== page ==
Heilbrunn Timeline of Art History



  • Cameo fragment with marine animals, first half of 1st century a.d.
    Roman
    Glass; H. 9 1/2 x 20 3/4 in. (24.1 x 52.7 cm)
    Gift of Henry G. Marquand, 1881 (81.10.347)

    Early Roman cameo glass objects vary in size from the very small, such as cameos set in finger rings (17.194.332,334,344,346), to the extremely large, exemplified by the fragment shown here. A suitable method of creating such large cameos was to heat and fuse appropriately sized pieces of overlay onto the background and then to carve them individually. This was a much more efficient and economical process than casing the entire piece with overlay and then cutting away large swathes of unneeded glass.

    In this example, patches of opaque white glass were added onto a background of deep purple and carved into various marine animals, such as the scallop, crab, squid, and clam still preserved, giving the illusion that they are swimming in Homer's famous "wine-dark" sea. It is said to have been found on the Italian island of Capri, near the villa where the emperor Tiberius (r. 14–37 A.D.) lived in seclusion during the last decade of his reign. It is possible that this object was a part of the furnishing from the imperial villa, and would have reflected in its marine motifs the peaceful atmosphere of an island retreat.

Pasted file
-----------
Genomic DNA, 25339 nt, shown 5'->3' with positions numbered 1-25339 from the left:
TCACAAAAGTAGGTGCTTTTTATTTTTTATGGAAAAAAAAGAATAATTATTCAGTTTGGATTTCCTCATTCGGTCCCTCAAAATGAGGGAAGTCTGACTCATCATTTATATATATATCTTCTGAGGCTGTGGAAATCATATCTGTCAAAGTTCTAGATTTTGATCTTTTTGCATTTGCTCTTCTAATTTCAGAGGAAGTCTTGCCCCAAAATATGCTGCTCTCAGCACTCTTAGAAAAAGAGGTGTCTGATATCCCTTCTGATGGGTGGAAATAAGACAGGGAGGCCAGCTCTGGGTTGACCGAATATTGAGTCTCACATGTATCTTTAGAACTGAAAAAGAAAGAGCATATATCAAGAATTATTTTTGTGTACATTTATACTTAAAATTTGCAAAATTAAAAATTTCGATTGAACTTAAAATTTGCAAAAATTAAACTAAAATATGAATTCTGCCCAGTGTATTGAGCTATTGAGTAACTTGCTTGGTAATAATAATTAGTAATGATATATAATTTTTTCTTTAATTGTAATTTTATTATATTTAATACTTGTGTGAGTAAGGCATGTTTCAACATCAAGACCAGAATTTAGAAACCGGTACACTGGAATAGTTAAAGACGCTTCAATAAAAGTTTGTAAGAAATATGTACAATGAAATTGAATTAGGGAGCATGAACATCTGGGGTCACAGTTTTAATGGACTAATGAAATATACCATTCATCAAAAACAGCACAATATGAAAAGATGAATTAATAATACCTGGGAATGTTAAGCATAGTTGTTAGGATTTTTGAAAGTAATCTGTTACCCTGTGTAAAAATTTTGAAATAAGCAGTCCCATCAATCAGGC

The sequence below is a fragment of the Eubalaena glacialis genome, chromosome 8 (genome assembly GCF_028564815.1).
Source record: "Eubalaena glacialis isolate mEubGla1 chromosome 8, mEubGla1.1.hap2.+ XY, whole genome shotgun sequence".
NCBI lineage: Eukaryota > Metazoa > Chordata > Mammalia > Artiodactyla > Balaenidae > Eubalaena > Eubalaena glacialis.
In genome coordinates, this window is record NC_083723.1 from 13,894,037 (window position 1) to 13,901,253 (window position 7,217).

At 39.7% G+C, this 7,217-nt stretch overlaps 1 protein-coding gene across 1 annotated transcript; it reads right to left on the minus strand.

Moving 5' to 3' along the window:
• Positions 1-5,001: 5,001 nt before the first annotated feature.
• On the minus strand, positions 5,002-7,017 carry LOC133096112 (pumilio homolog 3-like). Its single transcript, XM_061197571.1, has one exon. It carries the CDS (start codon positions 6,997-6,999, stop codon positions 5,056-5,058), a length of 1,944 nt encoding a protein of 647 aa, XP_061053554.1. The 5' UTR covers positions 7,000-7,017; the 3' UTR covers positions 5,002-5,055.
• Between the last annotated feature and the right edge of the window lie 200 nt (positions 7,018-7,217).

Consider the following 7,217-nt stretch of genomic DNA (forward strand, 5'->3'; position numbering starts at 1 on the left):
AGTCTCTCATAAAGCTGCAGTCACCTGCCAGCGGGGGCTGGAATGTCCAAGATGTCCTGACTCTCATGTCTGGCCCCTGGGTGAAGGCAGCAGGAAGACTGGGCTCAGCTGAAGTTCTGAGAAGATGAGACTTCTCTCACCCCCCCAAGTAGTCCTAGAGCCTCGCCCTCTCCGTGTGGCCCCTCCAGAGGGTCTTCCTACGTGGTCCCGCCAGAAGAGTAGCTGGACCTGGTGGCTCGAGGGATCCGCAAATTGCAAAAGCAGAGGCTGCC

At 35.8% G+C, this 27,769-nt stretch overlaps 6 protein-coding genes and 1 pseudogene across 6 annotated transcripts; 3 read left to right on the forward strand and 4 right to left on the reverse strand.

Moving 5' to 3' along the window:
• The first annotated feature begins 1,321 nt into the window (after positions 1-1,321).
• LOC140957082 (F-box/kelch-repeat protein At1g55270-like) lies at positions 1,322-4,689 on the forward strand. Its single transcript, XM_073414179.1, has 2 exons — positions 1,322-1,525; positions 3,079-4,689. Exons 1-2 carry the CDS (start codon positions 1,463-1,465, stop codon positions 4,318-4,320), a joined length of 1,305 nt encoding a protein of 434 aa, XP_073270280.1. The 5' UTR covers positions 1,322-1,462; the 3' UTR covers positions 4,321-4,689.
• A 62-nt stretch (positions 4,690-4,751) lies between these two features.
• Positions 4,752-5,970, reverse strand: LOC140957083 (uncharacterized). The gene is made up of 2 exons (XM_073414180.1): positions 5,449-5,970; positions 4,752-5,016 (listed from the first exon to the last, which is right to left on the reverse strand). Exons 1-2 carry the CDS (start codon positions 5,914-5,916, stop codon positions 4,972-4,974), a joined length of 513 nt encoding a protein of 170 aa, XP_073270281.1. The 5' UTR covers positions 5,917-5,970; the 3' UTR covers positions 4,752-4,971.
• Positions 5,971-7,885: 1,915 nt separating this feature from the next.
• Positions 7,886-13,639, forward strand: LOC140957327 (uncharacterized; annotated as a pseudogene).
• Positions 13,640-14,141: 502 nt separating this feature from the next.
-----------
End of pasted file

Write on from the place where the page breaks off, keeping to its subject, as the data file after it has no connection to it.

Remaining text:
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    On view: Gallery 166
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  • Cameo fragment with marine animals, first half of 1st century A.D.
    Roman
    Glass; H. 9 1/2 x 20 3/4 in. (24.1 x 52.7 cm)
    Gift of Henry G. Marquand, 1881 (81.10.347)

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